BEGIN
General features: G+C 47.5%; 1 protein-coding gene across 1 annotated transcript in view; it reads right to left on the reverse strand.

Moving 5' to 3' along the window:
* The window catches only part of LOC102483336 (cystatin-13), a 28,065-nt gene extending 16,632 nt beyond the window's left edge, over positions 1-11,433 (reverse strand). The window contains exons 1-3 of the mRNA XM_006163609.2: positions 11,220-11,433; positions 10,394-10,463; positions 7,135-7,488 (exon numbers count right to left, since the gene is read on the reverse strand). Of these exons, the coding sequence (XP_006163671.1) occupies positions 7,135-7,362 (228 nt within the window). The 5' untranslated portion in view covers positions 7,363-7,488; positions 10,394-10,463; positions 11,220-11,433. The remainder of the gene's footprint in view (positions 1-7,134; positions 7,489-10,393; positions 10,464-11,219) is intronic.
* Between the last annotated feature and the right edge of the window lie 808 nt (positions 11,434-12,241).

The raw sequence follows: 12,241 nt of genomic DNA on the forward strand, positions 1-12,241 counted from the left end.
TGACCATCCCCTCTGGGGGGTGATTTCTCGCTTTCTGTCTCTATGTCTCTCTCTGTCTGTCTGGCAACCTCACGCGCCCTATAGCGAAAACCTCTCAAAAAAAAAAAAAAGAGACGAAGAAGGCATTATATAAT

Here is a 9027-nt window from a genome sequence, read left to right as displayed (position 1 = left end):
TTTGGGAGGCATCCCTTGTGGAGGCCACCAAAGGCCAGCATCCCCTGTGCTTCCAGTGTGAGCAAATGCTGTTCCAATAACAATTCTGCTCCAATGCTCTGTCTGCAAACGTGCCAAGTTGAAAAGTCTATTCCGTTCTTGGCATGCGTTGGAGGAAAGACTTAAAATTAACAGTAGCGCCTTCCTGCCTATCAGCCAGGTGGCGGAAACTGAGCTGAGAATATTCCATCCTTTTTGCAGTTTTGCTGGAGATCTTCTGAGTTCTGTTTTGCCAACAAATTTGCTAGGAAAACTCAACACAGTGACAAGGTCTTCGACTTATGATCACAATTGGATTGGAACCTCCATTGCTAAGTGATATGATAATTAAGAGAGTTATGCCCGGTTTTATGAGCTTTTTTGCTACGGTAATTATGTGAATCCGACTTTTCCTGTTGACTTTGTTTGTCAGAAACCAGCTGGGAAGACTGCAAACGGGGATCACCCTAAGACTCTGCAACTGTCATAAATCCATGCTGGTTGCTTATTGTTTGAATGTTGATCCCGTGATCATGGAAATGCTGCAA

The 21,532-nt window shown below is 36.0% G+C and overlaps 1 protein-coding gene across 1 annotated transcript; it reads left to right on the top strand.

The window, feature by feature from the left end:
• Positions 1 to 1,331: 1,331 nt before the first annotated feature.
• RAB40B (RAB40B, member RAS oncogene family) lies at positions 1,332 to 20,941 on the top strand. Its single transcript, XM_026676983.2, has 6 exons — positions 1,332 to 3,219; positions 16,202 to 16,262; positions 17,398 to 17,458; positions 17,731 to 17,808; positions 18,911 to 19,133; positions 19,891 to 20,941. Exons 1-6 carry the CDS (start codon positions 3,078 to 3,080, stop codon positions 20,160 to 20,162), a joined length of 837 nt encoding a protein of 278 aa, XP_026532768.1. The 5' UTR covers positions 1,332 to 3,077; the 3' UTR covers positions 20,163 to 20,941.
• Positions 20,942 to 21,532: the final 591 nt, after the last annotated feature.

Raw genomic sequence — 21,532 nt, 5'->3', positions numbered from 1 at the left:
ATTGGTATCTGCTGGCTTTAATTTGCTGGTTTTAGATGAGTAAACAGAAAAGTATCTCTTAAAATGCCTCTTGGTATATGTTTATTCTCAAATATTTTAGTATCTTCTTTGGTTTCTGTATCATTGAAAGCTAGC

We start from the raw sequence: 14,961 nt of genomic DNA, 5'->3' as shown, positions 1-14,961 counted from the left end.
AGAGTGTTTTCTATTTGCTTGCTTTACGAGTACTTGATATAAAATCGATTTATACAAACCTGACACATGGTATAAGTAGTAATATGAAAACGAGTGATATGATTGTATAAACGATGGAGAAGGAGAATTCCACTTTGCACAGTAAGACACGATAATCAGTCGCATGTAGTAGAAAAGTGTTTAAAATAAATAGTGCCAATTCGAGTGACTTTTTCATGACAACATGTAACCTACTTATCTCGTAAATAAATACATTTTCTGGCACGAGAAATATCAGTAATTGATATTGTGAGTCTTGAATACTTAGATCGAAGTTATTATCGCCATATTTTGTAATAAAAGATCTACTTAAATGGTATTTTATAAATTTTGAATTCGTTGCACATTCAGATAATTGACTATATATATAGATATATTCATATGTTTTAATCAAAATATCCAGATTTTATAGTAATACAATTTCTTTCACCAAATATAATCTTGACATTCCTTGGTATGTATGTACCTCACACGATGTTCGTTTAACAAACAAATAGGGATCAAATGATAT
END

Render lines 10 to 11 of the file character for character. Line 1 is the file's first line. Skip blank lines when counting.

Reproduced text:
The window, feature by feature from the left end:
• Positions 1 to 1,331: 1,331 nt before the first annotated feature.